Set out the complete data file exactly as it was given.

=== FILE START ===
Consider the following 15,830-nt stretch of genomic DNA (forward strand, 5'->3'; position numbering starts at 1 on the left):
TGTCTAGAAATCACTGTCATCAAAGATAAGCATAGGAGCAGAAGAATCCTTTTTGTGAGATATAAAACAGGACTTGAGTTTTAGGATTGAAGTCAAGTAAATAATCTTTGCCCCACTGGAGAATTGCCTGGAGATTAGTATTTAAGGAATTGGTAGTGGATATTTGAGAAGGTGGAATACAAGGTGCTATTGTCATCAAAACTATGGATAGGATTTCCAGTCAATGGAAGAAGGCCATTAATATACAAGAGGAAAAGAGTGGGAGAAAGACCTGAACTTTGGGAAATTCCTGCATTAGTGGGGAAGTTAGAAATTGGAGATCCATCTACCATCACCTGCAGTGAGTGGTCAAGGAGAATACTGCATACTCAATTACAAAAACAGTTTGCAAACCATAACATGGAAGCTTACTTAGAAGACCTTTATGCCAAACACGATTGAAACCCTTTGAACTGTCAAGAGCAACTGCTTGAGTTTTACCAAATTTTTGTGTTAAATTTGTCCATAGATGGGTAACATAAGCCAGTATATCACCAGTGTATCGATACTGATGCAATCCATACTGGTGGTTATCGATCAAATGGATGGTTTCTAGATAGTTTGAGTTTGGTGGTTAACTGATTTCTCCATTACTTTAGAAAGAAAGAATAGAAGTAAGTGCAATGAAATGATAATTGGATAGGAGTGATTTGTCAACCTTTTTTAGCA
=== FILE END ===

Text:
Consider the following 15,830-nt stretch of genomic DNA (forward strand, 5'->3'; position numbering starts at 1 on the left):
TGTCTAGAAATCACTGTCATCAAAGATAAGCATAGGAGCAGAAGAATCCTTTTTGTGAGATATAAAACAGGACTTGAGTTTTAGGATTGAAGTCAAGTAAATAATCTTTGCCCCACTGGAGAATTGCCTGGAGATTAGTATTTAAGGAATTGGTAGTGGATATTTGAGAAGGTGGAATACAAGGTGCTATTGTCATCAAAACTATGGATAGGATTTCCAGTCAATGGAAGAAGGCCATTAATATACAAGAGGAAAAGAGTGGGAGAAAGACCTGAACTTTGGGAAATTCCTGCATTAGTGGGGAAGTTAGAAATTGGAGATCCATCTACCATCACCTGCAGTGAGTGGTCAAGGAGAATACTGCATACTCAATTACAAAAACAGTTTGCAAACCATAACATGGAAGCTTACTTAGAAGACCTTTATGCCAAACACGATTGAAACCCTTTGAACTGTCAAGAGCAACTGCTTGAGTTTTACCAAATTTTTGTGTTAAATTTGTCCATAGATGGGTAACATAAGCCAGTATATCACCAGTGTATCGATACTGATGCAATCCATACTGGTGGTTATCGATCAAATGGATGGTTTCTAGATAGTTTGAGTTTGGTGGTTAACTGATTTCTCCATTACTTTAGAAAGAAAGAATAGAAGTAAGTGCAATGAAATGATAATTGGATAGGAGTGATTTGTCAACCTTTTTTAGCA